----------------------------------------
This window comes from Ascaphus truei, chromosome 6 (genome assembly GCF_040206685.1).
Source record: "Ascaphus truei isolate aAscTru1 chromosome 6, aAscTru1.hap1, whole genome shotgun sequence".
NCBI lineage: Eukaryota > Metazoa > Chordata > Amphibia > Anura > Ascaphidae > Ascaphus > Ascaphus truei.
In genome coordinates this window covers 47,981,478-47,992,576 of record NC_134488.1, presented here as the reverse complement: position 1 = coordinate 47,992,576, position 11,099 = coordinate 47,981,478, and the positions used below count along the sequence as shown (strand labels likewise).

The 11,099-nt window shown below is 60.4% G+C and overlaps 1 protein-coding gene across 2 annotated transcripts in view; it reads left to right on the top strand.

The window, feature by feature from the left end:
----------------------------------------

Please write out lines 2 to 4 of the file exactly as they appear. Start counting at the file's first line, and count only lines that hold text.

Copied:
Source record: "Ascaphus truei isolate aAscTru1 chromosome 6, aAscTru1.hap1, whole genome shotgun sequence".
NCBI lineage: Eukaryota > Metazoa > Chordata > Amphibia > Anura > Ascaphidae > Ascaphus > Ascaphus truei.
In genome coordinates this window covers 47,981,478-47,992,576 of record NC_134488.1, presented here as the reverse complement: position 1 = coordinate 47,992,576, position 11,099 = coordinate 47,981,478, and the positions used below count along the sequence as shown (strand labels likewise).